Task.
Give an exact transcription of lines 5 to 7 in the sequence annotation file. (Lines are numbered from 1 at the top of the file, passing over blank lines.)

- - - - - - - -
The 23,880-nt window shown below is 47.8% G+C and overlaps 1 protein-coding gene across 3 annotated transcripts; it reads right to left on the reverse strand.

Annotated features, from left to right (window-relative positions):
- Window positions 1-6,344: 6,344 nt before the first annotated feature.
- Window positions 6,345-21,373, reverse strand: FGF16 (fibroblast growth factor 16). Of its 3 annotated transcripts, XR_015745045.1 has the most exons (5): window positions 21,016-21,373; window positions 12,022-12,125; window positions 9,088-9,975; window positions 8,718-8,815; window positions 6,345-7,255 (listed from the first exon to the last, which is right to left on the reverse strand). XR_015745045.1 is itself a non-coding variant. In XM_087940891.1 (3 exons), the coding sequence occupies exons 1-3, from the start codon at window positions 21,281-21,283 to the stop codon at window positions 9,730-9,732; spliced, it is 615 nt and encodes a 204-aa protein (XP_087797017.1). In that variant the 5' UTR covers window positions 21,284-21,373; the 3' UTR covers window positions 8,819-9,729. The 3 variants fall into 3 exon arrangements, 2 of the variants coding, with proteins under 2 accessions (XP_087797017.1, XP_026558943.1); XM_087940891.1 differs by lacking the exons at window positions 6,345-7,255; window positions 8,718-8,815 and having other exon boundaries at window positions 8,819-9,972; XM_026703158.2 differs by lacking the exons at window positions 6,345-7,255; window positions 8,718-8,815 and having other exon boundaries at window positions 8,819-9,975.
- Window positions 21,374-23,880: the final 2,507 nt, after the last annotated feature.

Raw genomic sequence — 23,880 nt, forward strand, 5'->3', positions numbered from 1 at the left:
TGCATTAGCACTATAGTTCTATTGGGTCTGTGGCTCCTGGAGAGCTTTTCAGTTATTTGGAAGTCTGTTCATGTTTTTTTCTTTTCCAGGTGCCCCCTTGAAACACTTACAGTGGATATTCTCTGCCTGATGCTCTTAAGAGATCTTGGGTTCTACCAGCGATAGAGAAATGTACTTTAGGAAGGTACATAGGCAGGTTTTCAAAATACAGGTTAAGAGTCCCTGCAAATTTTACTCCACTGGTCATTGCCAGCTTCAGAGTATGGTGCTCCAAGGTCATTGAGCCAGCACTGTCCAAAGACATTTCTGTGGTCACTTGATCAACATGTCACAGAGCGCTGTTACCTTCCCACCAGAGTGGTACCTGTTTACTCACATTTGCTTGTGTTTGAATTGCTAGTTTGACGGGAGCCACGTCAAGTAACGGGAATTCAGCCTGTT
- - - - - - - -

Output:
- Window positions 21,374-23,880: the final 2,507 nt, after the last annotated feature.

Raw genomic sequence — 23,880 nt, forward strand, 5'->3', positions numbered from 1 at the left:
TGCATTAGCACTATAGTTCTATTGGGTCTGTGGCTCCTGGAGAGCTTTTCAGTTATTTGGAAGTCTGTTCATGTTTTTTTCTTTTCCAGGTGCCCCCTTGAAACACTTACAGTGGATATTCTCTGCCTGATGCTCTTAAGAGATCTTGGGTTCTACCAGCGATAGAGAAATGTACTTTAGGAAGGTACATAGGCAGGTTTTCAAAATACAGGTTAAGAGTCCCTGCAAATTTTACTCCACTGGTCATTGCCAGCTTCAGAGTATGGTGCTCCAAGGTCATTGAGCCAGCACTGTCCAAAGACATTTCTGTGGTCACTTGATCAACATGTCACAGAGCGCTGTTACCTTCCCACCAGAGTGGTACCTGTTTACTCACATTTGCTTGTGTTTGAATTGCTAGTTTGACGGGAGCCACGTCAAGTAACGGGAATTCAGCCTGTT